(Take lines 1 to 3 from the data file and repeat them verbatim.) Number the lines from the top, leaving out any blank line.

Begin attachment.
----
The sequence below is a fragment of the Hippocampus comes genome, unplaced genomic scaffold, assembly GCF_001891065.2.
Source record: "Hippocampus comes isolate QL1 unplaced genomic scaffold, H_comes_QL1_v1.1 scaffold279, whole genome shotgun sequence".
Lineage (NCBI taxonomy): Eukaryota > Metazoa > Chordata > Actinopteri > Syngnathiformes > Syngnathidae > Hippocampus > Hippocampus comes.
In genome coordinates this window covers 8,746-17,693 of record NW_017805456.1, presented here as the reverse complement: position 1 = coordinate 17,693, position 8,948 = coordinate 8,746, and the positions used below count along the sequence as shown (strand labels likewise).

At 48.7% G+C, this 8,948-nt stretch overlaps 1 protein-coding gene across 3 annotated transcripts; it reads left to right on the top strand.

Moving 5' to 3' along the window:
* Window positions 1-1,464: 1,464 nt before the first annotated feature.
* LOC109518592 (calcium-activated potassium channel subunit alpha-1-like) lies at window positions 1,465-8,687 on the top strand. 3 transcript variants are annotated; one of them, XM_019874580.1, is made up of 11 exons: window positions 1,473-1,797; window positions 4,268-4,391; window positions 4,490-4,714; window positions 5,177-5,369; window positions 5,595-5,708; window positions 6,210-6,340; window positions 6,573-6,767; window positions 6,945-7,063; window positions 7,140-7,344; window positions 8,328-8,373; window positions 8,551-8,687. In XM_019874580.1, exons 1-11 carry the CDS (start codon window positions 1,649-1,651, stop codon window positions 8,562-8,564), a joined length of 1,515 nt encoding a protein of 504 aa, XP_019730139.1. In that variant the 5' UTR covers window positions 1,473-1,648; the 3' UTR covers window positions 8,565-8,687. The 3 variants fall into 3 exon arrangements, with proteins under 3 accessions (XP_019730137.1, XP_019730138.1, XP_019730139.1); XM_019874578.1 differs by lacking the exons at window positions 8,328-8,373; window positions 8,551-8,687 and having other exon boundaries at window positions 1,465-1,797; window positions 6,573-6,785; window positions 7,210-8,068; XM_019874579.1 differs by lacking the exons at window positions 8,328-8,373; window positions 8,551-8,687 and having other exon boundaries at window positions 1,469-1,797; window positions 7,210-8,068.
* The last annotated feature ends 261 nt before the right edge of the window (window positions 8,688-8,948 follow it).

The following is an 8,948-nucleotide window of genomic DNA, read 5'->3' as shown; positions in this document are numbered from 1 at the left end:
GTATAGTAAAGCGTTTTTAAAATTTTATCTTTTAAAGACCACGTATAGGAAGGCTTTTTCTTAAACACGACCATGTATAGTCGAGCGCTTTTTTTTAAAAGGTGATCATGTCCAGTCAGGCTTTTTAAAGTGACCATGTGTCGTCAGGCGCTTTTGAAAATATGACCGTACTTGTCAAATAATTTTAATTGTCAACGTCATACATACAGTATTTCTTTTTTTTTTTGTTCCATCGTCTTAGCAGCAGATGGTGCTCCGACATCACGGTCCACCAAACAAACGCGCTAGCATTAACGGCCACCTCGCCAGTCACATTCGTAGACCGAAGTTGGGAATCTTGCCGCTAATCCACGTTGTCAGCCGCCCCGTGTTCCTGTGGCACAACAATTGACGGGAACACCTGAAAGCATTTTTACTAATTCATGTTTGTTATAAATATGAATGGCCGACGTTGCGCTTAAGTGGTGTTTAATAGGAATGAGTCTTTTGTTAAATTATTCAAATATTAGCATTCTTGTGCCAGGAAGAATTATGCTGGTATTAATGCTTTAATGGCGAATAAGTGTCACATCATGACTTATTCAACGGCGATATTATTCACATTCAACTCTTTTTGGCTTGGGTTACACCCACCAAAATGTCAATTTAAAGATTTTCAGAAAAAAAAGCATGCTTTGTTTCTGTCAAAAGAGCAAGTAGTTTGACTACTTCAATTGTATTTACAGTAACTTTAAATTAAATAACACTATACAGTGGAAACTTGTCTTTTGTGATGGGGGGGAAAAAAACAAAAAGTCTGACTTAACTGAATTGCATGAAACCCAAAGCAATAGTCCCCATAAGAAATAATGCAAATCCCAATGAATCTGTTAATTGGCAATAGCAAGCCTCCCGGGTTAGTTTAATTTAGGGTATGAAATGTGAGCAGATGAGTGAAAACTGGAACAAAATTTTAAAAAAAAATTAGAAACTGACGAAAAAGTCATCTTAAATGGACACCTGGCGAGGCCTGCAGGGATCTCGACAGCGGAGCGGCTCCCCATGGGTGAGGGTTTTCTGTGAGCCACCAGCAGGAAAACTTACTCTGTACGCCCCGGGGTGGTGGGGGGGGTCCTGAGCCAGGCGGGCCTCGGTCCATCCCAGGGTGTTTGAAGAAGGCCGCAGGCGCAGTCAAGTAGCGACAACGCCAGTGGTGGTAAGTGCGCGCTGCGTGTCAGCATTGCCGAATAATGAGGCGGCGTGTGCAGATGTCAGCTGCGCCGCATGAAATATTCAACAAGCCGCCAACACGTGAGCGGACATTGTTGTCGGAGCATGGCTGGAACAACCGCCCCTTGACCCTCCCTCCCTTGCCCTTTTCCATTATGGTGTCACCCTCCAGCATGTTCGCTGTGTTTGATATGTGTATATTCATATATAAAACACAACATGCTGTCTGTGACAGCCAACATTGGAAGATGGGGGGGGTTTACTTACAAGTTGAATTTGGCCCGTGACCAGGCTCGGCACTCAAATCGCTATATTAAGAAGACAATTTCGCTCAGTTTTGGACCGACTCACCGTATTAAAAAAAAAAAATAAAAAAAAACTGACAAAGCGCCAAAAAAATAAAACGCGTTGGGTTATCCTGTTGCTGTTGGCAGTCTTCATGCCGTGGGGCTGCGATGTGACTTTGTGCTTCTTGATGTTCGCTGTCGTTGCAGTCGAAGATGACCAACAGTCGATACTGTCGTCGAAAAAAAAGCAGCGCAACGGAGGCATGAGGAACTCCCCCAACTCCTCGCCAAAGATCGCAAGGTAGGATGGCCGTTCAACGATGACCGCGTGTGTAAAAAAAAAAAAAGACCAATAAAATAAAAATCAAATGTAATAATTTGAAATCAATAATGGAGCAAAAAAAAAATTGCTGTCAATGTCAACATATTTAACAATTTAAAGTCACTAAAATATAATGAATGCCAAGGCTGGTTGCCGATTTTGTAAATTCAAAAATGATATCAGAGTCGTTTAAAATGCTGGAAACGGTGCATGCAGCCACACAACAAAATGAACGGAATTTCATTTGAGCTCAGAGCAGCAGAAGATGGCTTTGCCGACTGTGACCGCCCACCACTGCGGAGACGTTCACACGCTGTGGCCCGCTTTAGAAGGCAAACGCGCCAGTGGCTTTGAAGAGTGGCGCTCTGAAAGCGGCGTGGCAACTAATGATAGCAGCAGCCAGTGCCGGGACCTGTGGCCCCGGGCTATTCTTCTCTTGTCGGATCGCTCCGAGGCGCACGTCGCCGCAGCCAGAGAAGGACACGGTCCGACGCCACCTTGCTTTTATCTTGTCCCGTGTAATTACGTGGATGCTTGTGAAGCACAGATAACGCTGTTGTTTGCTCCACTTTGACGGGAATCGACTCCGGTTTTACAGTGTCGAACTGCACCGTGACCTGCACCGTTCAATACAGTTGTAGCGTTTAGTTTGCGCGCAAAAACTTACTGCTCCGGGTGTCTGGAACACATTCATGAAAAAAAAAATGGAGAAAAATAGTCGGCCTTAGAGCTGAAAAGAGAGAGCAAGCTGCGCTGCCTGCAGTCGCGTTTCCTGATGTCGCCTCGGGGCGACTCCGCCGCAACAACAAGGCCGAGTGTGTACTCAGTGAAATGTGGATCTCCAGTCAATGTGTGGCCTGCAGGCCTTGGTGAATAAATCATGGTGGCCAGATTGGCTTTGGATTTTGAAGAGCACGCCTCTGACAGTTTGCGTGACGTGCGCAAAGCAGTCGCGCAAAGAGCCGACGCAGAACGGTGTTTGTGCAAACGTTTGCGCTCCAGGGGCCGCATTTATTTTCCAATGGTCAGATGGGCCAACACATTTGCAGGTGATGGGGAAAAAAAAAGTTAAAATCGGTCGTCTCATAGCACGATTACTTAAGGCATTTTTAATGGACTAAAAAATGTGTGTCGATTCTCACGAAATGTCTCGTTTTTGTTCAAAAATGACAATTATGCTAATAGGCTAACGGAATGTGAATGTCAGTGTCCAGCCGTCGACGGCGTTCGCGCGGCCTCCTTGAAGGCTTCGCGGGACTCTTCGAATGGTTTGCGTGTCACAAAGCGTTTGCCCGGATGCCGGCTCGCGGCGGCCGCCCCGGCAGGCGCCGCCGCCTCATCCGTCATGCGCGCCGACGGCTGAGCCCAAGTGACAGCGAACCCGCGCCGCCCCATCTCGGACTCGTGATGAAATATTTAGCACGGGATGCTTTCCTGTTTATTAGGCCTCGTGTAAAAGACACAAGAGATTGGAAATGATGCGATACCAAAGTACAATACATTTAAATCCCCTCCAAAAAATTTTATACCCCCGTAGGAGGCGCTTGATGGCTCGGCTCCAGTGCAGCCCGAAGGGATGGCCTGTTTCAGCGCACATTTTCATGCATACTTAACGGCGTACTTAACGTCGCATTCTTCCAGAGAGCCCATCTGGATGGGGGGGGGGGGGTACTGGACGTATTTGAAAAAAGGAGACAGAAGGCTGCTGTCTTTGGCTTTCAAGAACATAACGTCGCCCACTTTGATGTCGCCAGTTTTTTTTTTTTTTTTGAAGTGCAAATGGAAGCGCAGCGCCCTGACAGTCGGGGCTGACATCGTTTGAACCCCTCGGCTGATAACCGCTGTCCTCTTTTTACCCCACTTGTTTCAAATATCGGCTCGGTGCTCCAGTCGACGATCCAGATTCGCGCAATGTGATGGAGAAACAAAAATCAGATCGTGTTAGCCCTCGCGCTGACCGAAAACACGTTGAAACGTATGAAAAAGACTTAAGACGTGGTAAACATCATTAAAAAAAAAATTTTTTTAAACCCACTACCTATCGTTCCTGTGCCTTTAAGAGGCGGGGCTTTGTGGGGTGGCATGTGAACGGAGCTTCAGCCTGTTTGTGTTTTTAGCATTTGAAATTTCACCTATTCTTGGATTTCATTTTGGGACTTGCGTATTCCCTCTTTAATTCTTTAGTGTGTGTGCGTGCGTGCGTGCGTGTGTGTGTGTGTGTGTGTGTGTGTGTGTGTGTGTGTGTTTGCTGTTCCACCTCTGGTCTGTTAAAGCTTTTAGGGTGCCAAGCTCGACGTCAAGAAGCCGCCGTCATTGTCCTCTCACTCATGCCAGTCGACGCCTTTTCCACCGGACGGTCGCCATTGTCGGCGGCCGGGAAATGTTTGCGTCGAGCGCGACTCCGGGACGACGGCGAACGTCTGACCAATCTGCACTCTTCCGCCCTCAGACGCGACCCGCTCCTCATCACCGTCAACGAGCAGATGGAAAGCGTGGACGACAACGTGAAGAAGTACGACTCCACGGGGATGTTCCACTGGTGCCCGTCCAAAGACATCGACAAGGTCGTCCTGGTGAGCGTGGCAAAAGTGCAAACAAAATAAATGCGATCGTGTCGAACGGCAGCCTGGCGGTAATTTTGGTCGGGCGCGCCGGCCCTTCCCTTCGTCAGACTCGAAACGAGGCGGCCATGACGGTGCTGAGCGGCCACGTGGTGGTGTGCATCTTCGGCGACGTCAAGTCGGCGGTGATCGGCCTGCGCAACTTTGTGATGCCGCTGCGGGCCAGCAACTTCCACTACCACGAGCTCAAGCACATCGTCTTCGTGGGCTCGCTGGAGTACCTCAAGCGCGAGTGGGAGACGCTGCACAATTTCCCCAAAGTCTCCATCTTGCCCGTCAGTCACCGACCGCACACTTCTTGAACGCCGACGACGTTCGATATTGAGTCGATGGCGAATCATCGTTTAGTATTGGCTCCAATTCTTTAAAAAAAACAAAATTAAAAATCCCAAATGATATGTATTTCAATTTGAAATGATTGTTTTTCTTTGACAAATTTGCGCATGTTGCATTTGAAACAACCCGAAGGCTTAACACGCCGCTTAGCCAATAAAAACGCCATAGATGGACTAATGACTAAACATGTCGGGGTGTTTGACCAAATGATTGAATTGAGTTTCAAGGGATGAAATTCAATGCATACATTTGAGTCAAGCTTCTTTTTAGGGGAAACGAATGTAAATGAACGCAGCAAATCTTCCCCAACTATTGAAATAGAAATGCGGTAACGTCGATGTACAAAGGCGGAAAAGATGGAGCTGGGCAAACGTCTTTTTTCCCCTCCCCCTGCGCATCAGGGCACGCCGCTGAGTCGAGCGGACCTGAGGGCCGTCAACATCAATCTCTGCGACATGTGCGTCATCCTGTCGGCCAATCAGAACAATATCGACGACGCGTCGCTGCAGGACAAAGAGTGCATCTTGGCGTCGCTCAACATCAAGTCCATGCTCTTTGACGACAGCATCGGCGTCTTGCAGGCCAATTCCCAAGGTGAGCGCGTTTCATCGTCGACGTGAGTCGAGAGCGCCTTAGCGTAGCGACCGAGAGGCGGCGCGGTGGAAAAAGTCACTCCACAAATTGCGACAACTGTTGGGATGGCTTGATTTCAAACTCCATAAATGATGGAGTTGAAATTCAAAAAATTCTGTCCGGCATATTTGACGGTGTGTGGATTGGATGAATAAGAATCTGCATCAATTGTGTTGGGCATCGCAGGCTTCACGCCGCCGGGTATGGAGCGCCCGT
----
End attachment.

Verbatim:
The sequence below is a fragment of the Hippocampus comes genome, unplaced genomic scaffold, assembly GCF_001891065.2.
Source record: "Hippocampus comes isolate QL1 unplaced genomic scaffold, H_comes_QL1_v1.1 scaffold279, whole genome shotgun sequence".
Lineage (NCBI taxonomy): Eukaryota > Metazoa > Chordata > Actinopteri > Syngnathiformes > Syngnathidae > Hippocampus > Hippocampus comes.